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Advocates call on lawmakers to expand employment, housing protections for victims of violent crimes




COLUMBUS, Ohio — MARCH 15: Landress Luckey of Toledo holds up a picture of her daughter Laura Luckey at a gathering of crime survivors and families of crime victims from across Ohio at the Survivors Speak Ohio press conference and vigil with elected officials, March 15, 2023, at the Statehouse in Columbus, Ohio. (Photo by Graham Stokes for Ohio Capital Journal)

Landress Luckey held up two photos Wednesday morning in the Ohio Statehouse atrium — one was of her daughter Laura Luckey and the other was Laura’s friend. Both young women had died from violence.

Luckey was standing alongside six other women clutching tea light candles in front of a couple hundred people as part of the annual Survivors Speak Ohio event. Many people wiped their eyes while holding a candle, which represented crime survivors and victims of a violent crime.

“I lit my candle for all survivors of parents who have lost their child to violence,” Luckey, of Toledo, said.

The other women on the podium lit their candles in honor of various groups of people: those who lost children to gun violence, survivors of childhood sexual assault and abuse, survivors of sexual assault, survivors of human trafficking, and survivors of domestic violence.

Crime Survivors for Safety and Justice, a national network of crime survivors, organized the event, and speakers called lawmakers to expand employment and housing protections for victims after a violent crime. There are currently no bills related to either of these issues in legislation.

State Rep. Tavia Galonski, D-Akron, speaks to crime survivors and families of crime victims from across Ohio gathered for the Survivors Speak Ohio press conference and vigil, March 15, 2023, at the Statehouse in Columbus, Ohio. (Photo by Graham Stokes for Ohio Capital Journal)

“We all need a safer Ohio,” said state Rep. Tavia Galonski, D-Akron. “Employment and housing protection from survivors can bring a level of stability to people’s lives so they can properly heal, mourn their loved ones and guarantee their own safety.”

Haleigh Young, a survivor of childhood sexual abuse and human trafficking, expressed her desire to see employment and housing protections in the Buckeye State.

“Ohio can do more to ensure that survivors have access and are eligible for unemployment benefits after being the victim of a violent crime,” Young said. “They can ensure that when employees are hospitalized or seeking treatment after being the victim of a violent crime that they are not at risk of being evicted and they have a home to come home to when they are done with that.”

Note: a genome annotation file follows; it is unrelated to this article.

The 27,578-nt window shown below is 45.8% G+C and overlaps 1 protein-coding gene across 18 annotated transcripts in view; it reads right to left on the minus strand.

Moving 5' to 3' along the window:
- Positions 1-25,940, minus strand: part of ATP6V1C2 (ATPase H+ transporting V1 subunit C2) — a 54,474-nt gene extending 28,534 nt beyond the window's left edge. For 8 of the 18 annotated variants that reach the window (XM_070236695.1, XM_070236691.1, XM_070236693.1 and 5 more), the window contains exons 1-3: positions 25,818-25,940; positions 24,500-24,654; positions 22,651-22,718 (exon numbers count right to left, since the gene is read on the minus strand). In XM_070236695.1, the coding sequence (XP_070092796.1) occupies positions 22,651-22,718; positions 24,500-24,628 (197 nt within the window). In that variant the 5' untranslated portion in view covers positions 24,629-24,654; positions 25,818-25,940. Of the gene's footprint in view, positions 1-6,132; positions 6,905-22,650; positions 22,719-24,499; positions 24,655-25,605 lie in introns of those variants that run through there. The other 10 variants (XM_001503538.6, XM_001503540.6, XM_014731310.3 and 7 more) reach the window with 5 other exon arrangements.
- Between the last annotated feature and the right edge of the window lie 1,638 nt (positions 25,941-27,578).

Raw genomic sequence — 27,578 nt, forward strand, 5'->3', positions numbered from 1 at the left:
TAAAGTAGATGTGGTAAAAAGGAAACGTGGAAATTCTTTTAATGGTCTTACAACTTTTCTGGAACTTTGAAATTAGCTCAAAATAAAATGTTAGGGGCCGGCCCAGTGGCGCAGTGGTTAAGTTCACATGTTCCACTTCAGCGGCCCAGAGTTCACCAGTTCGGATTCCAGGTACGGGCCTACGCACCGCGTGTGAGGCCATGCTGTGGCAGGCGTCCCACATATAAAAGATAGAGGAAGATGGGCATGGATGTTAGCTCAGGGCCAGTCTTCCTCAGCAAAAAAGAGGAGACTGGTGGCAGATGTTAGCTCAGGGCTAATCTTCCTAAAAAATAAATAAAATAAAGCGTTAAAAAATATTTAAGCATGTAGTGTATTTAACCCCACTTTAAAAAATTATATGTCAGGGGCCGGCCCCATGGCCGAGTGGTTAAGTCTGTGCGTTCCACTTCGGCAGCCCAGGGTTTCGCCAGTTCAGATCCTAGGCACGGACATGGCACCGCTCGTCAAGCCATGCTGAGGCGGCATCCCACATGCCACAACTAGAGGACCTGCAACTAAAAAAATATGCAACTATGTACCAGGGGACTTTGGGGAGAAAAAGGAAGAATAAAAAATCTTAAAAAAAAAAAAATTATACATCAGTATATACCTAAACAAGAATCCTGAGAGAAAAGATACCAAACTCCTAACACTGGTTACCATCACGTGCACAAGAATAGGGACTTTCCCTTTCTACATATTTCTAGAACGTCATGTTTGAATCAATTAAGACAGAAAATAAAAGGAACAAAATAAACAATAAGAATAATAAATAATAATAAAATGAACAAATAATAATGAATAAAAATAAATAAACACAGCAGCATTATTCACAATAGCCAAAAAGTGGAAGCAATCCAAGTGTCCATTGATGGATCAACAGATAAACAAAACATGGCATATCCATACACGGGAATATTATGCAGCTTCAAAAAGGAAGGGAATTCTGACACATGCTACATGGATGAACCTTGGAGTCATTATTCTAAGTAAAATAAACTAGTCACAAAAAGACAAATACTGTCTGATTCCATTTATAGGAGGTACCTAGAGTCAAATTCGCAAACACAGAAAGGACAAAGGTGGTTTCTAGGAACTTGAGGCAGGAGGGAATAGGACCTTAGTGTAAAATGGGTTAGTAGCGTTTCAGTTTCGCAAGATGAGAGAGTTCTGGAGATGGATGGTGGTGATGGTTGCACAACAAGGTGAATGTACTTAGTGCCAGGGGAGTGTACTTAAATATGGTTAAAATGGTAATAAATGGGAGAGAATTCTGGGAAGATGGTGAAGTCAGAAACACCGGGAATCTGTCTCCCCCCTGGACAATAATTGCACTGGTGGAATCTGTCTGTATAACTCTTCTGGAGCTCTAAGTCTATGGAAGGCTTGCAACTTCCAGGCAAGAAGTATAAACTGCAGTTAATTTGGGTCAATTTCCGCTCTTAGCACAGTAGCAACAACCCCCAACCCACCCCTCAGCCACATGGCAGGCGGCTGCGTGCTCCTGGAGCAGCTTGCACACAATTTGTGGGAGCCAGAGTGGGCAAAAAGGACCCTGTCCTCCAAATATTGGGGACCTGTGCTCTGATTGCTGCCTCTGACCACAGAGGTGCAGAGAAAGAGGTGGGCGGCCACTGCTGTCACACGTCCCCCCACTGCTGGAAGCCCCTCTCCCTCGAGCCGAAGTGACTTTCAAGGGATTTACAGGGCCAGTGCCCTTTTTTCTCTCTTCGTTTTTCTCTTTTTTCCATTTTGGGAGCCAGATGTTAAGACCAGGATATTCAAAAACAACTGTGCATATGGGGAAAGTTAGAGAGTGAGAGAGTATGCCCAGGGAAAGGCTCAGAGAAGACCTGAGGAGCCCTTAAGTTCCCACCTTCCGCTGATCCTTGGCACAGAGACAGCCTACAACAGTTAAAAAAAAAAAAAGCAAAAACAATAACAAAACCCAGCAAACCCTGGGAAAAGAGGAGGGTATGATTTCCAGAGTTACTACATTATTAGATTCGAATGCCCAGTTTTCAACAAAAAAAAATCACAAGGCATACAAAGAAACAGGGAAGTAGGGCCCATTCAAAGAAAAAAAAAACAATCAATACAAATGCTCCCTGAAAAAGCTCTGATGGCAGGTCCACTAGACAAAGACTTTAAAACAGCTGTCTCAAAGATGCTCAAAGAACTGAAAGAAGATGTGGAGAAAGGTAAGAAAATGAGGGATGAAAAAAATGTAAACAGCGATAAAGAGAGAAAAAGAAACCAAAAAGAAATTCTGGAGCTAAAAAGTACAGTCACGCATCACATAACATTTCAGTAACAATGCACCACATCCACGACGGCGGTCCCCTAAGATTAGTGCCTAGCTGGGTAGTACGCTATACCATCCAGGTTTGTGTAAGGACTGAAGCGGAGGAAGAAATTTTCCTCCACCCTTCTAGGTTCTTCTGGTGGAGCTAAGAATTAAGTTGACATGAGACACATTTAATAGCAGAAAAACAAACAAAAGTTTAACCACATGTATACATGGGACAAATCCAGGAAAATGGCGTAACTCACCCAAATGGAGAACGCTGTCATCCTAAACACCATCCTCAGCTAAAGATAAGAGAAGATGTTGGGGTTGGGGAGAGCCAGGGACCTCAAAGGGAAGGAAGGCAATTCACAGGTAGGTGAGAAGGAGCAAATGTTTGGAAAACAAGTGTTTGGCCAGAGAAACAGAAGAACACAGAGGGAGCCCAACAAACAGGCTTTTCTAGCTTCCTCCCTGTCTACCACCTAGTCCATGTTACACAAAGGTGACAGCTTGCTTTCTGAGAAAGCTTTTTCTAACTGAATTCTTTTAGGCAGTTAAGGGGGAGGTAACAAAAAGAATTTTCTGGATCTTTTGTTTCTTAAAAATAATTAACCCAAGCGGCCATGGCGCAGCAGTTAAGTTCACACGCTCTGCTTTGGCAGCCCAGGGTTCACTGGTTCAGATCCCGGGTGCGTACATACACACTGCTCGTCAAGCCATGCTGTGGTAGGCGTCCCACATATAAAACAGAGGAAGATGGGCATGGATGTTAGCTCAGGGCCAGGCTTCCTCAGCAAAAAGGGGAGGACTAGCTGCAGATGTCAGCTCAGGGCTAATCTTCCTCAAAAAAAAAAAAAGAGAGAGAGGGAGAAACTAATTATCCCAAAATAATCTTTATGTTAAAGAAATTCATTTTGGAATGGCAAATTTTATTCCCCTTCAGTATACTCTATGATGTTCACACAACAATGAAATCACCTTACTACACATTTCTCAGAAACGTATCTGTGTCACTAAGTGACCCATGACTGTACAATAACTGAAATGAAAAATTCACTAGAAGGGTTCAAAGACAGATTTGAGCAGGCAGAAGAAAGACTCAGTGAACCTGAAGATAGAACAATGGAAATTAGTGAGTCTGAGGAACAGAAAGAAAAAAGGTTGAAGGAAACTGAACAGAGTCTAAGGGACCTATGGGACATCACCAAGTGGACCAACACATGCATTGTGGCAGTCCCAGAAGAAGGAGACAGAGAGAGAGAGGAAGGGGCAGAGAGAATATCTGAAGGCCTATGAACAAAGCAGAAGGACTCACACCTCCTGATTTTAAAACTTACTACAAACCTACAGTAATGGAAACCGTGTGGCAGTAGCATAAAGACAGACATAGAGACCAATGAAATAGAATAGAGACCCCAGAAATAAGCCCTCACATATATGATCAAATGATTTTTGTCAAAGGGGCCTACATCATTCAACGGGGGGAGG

At least 23 states have laws that ensure survivors can take limited unpaid time off of work after a violent crime and at least 27 states have laws that allow survivors to break their lease early after a violent crime without having financial consequences, Young said.

“These laws allow people to get the help and the services they need and to be safe when they are trying to recover,” she said.

Ohio Gov. Mike DeWine signed Senate Bill 36 into law in 2021 which reduces barriers to the state’s victim compensation program. The law went into effect March 2.

Trauma Recovery Centers

Ohio has eight trauma recovery centers, but the centers are near major cities — leaving parts of the state with no trauma centers.

“There’s lots of other regions in Ohio that need those spaces as well,” said Elisa Bradley, from Lima. “So eight is great, but more is needed.”

The eight trauma recovery centers are —

Galonski and other advocates said they hope the state can get more money for trauma recovery centers.

“We need more funding to sustain existing trauma recovery centers and to establish more in our communities here in Ohio to help ourselves and our families heal and recover from violence,” said Dyesha Darby, a crime survivor and Ohio Statewide Manager for Crime Survivors for Safety and Justice.

This story was republished from the Ohio Capital Journal under a Creative Commons license.

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